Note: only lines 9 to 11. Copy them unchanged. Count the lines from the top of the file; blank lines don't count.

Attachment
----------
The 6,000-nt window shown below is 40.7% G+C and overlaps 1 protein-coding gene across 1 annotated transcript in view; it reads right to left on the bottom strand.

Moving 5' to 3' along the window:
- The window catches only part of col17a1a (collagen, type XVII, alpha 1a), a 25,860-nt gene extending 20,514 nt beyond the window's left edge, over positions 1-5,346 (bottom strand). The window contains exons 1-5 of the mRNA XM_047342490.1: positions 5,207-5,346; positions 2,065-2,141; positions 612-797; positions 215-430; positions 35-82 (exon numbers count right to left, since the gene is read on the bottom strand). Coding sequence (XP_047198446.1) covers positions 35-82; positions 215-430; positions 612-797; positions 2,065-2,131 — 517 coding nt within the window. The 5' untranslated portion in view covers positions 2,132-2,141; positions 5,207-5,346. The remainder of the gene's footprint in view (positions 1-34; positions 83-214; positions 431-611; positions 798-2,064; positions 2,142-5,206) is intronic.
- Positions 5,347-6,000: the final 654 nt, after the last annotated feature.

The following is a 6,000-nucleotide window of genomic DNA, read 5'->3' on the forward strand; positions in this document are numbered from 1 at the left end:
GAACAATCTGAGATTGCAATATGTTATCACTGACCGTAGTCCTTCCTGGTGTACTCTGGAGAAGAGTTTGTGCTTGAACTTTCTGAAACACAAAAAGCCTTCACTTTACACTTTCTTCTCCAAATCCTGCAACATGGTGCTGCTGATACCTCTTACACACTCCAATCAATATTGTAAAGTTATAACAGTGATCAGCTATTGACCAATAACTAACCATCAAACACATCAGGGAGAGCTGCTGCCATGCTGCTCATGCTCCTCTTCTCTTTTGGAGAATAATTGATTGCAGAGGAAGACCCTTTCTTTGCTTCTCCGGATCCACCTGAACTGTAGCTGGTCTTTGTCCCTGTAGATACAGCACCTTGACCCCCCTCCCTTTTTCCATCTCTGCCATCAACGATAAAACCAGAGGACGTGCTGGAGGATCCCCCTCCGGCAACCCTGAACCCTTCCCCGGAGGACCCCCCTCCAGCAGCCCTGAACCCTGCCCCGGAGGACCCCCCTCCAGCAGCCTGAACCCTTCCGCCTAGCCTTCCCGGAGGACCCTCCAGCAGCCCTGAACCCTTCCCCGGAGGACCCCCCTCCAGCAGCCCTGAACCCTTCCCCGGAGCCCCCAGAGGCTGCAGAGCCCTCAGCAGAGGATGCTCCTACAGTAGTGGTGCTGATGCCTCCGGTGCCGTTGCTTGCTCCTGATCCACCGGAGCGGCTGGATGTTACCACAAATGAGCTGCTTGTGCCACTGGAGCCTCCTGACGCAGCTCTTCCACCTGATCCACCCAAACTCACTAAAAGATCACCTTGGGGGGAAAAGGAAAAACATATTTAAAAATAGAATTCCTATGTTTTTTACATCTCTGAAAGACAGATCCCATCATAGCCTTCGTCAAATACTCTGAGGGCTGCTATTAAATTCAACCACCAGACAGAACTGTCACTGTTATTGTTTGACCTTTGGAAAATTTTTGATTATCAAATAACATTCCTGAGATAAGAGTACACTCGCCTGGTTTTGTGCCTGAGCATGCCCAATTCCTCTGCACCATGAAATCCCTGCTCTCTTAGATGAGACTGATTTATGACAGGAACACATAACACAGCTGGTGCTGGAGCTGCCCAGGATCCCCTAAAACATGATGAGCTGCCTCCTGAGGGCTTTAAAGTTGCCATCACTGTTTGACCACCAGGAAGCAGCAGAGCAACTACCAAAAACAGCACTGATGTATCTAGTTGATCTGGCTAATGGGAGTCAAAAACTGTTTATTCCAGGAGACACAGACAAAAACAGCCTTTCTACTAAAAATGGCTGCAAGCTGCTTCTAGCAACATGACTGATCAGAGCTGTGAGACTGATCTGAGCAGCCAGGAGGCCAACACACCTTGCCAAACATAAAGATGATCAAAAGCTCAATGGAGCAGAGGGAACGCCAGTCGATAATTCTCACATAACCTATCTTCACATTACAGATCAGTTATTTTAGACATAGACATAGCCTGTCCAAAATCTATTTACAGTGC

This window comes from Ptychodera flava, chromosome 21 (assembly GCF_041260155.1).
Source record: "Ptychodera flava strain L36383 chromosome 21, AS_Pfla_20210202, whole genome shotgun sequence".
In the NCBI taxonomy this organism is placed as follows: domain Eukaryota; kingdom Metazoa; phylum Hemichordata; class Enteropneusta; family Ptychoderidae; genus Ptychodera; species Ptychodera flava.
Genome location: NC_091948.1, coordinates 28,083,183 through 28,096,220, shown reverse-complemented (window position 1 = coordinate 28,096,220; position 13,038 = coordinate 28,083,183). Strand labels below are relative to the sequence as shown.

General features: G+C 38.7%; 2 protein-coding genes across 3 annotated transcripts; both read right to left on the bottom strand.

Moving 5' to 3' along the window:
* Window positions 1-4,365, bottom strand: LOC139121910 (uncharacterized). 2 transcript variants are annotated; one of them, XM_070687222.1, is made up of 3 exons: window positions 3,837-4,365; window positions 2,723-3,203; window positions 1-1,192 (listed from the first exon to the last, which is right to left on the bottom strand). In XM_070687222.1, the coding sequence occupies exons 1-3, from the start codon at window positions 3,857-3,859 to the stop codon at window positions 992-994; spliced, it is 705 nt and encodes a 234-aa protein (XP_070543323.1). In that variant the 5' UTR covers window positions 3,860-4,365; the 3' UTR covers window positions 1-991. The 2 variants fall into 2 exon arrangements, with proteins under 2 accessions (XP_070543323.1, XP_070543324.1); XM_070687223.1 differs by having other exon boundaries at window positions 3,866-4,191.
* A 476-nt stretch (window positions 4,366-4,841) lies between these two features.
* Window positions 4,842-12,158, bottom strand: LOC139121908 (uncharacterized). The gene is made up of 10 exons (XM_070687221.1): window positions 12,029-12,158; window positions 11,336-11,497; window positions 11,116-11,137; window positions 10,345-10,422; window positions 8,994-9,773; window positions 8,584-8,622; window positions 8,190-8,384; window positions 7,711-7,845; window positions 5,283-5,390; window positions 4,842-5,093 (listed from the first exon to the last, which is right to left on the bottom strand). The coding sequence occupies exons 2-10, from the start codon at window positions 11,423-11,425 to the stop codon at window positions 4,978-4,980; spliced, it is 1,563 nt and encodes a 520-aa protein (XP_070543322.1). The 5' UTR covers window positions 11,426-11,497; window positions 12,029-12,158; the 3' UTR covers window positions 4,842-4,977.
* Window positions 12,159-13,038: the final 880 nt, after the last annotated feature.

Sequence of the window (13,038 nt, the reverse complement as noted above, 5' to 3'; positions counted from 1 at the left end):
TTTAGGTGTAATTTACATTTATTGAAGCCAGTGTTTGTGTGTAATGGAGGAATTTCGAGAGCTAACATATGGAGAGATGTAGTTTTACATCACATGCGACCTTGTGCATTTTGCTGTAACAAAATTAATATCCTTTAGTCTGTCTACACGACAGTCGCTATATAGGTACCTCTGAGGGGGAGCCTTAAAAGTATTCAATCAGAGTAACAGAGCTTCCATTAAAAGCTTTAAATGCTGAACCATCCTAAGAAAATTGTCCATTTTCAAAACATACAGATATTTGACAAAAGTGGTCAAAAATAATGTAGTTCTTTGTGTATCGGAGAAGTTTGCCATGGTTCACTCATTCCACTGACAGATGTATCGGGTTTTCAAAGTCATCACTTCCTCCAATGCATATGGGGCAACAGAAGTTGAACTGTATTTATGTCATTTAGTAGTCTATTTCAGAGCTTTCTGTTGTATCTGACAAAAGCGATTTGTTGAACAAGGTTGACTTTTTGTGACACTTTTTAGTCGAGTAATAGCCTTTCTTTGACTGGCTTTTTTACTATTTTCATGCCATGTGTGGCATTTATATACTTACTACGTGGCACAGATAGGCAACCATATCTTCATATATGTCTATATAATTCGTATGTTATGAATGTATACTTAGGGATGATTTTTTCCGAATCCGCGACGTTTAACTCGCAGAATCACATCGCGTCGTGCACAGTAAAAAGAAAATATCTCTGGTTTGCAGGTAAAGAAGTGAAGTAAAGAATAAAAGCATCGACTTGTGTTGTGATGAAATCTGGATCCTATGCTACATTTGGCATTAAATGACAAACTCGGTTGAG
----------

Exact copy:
In the NCBI taxonomy this organism is placed as follows: domain Eukaryota; kingdom Metazoa; phylum Hemichordata; class Enteropneusta; family Ptychoderidae; genus Ptychodera; species Ptychodera flava.
Genome location: NC_091948.1, coordinates 28,083,183 through 28,096,220, shown reverse-complemented (window position 1 = coordinate 28,096,220; position 13,038 = coordinate 28,083,183). Strand labels below are relative to the sequence as shown.

General features: G+C 38.7%; 2 protein-coding genes across 3 annotated transcripts; both read right to left on the bottom strand.